“I envision a future where the Fords, the GMs, the Stellantis of the world take plastic out of their cars and supply them with industrial hemp to replace those plastics, reducing their carbon footprint,” said NBA president Isiah Thomas. star, cannabis entrepreneur and CEO of the publicly traded One World Products, the largest Black-controlled, licensed hemp and cannabis producer in Colombia.
While this may sound innovative, hemp cars were a reality even in 2022, some 80 years before that. In 1941 Henry Ford presented a prototype car with a body made largely of plant materials such as soybeans, wheat, hemp and flax. Ford went even further and asked Rudolf Diesel, inventor of the diesel engine, to develop a special, unique drive system for this car: the vehicle would also run on vegetable and hemp oil.
Today, Thomas’s company also works on hemp auto parts. Under a recent agreement with Stellantis, the world’s seventh largest automaker and owner of Chrysler, Citroën, Dodge, Fiat, Jeep, Peugeot and other portfolio brands, One World Products will develop and supply hemp-based bioplastic components for automotive interiors and exteriors.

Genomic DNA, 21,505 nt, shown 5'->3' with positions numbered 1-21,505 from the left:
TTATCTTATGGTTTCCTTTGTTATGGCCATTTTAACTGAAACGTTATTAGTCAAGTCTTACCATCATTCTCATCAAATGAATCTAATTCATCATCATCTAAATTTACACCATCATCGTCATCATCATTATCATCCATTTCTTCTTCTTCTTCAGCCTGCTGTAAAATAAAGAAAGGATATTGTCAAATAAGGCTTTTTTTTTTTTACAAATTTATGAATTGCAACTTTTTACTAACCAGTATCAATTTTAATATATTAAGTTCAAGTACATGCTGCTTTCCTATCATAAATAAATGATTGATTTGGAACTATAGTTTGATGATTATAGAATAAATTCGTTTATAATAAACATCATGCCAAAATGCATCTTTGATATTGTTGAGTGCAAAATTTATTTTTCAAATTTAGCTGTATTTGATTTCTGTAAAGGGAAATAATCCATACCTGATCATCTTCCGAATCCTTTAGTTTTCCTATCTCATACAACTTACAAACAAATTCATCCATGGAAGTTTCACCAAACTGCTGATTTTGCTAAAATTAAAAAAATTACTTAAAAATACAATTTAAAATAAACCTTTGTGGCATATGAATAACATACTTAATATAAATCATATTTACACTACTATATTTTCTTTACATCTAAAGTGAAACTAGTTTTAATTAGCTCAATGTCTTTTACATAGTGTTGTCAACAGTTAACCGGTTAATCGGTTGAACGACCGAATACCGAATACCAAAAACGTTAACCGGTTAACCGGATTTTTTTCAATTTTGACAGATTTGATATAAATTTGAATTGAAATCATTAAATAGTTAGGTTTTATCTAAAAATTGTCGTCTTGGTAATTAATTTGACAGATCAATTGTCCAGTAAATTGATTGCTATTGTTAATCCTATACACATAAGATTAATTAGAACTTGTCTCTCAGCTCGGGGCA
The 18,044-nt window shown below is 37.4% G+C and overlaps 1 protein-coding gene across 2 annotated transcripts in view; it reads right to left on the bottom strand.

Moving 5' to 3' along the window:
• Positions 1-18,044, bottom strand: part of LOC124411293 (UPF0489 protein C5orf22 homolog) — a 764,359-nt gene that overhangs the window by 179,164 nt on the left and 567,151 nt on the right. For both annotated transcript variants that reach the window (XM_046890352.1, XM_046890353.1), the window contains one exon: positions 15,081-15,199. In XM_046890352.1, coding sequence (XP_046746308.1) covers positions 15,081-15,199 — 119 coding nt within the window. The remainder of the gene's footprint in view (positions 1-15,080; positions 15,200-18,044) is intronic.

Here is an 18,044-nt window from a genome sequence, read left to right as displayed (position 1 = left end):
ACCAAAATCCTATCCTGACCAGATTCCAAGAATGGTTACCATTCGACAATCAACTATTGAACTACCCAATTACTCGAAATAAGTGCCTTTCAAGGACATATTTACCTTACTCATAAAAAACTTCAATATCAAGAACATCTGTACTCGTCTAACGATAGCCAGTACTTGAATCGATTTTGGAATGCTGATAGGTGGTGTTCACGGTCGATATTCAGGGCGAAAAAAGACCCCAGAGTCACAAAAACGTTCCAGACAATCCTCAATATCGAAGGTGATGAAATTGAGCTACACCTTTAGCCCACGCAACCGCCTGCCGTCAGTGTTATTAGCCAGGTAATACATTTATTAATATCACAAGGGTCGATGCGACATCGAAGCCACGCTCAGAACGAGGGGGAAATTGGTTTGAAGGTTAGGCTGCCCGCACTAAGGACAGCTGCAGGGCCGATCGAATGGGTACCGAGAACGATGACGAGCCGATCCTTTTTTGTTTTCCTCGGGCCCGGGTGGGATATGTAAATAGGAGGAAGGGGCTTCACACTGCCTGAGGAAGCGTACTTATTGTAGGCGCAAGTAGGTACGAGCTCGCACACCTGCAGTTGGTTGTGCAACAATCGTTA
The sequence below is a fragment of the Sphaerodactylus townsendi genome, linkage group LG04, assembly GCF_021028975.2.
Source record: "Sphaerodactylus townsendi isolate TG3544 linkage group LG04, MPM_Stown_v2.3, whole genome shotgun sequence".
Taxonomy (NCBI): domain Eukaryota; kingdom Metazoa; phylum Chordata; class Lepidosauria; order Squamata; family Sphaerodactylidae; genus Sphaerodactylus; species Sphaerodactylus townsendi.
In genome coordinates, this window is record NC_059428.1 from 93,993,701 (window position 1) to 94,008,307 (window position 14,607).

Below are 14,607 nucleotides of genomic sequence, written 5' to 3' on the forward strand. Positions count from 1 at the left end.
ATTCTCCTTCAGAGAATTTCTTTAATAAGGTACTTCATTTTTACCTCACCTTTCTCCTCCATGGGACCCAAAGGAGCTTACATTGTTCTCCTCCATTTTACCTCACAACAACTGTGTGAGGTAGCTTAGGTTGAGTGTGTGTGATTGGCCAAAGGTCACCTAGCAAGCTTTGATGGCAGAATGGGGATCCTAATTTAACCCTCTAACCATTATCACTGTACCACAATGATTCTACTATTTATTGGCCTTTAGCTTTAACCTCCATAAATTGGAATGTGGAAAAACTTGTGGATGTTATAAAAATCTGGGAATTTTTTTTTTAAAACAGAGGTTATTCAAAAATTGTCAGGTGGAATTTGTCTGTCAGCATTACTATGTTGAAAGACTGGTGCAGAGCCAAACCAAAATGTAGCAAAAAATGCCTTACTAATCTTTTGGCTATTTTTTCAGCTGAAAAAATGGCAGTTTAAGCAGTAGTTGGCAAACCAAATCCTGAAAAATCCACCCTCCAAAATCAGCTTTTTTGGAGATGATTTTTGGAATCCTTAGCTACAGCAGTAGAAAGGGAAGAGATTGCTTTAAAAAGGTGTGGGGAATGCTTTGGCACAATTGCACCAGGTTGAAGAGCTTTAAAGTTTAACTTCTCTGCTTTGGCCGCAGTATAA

According to an recent reportNot only is hemp a more eco-friendly option to traditional plastics, which would help mitigate the automotive industry’s massive impact on Co2 emissionsbut it is also stronger than steel and lighter than fiberglass. In addition, many hemp plastics completely biodegradableso that their production approaches CO2 neutrality.
While the hemp materials space is still not very busy, a few other companies have also seen its potential. In Argentina, the Chanvre brand makes the most beautiful hemp glasses you’ve ever seen. Likewise, Nebraska’s Hemp3D, which also makes eyeglasses, recently released a chess set made from hemp. And US-based Santa Cruz Shredder also uses hemp plastic to make cannabis accessories.
In 2019, the CEO of CBD company Elixinol Global, Paul Benhaim, launched the Hemp Plastic Company, with the intention of using the waste from the CBD production of the first to make hemp-based bioplastics. The Hemp Foundation is doing something similar. Meanwhile, Sana Packaging uses hemp and reclaimed plastics to create sustainable packaging for cannabis companies.
Examples like these abound, and one thing is clear: the planet needs sustainable plastics, and these early entrants will benefit from this trend.